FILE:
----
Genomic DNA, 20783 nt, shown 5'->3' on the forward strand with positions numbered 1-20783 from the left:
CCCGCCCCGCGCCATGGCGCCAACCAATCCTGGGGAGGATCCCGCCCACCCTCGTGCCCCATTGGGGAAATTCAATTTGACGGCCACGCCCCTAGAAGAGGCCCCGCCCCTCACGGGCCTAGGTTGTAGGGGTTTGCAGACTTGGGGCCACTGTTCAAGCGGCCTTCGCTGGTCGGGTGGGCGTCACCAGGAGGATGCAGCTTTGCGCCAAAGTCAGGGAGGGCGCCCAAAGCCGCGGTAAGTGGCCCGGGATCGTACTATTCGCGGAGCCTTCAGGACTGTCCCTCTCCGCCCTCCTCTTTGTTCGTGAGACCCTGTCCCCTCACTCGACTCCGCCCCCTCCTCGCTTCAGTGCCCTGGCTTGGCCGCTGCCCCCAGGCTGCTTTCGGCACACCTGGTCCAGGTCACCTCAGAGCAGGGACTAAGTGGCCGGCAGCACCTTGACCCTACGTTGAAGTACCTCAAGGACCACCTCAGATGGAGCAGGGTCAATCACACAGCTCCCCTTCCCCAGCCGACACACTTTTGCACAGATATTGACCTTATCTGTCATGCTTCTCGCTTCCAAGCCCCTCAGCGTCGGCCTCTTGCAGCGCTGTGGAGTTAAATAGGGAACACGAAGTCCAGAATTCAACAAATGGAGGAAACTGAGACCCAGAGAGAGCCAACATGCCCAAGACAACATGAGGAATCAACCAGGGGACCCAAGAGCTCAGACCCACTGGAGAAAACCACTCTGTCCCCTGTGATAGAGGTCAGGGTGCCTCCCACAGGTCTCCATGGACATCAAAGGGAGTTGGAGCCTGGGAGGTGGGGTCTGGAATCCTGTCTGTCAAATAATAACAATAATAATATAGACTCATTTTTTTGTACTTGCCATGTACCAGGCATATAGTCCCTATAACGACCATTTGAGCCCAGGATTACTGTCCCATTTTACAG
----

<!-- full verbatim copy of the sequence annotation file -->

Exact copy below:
Genomic DNA, 20783 nt, shown 5'->3' on the forward strand with positions numbered 1-20783 from the left:
CCCGCCCCGCGCCATGGCGCCAACCAATCCTGGGGAGGATCCCGCCCACCCTCGTGCCCCATTGGGGAAATTCAATTTGACGGCCACGCCCCTAGAAGAGGCCCCGCCCCTCACGGGCCTAGGTTGTAGGGGTTTGCAGACTTGGGGCCACTGTTCAAGCGGCCTTCGCTGGTCGGGTGGGCGTCACCAGGAGGATGCAGCTTTGCGCCAAAGTCAGGGAGGGCGCCCAAAGCCGCGGTAAGTGGCCCGGGATCGTACTATTCGCGGAGCCTTCAGGACTGTCCCTCTCCGCCCTCCTCTTTGTTCGTGAGACCCTGTCCCCTCACTCGACTCCGCCCCCTCCTCGCTTCAGTGCCCTGGCTTGGCCGCTGCCCCCAGGCTGCTTTCGGCACACCTGGTCCAGGTCACCTCAGAGCAGGGACTAAGTGGCCGGCAGCACCTTGACCCTACGTTGAAGTACCTCAAGGACCACCTCAGATGGAGCAGGGTCAATCACACAGCTCCCCTTCCCCAGCCGACACACTTTTGCACAGATATTGACCTTATCTGTCATGCTTCTCGCTTCCAAGCCCCTCAGCGTCGGCCTCTTGCAGCGCTGTGGAGTTAAATAGGGAACACGAAGTCCAGAATTCAACAAATGGAGGAAACTGAGACCCAGAGAGAGCCAACATGCCCAAGACAACATGAGGAATCAACCAGGGGACCCAAGAGCTCAGACCCACTGGAGAAAACCACTCTGTCCCCTGTGATAGAGGTCAGGGTGCCTCCCACAGGTCTCCATGGACATCAAAGGGAGTTGGAGCCTGGGAGGTGGGGTCTGGAATCCTGTCTGTCAAATAATAACAATAATAATATAGACTCATTTTTTTGTACTTGCCATGTACCAGGCATATAGTCCCTATAACGACCATTTGAGCCCAGGATTACTGTCCCATTTTACAG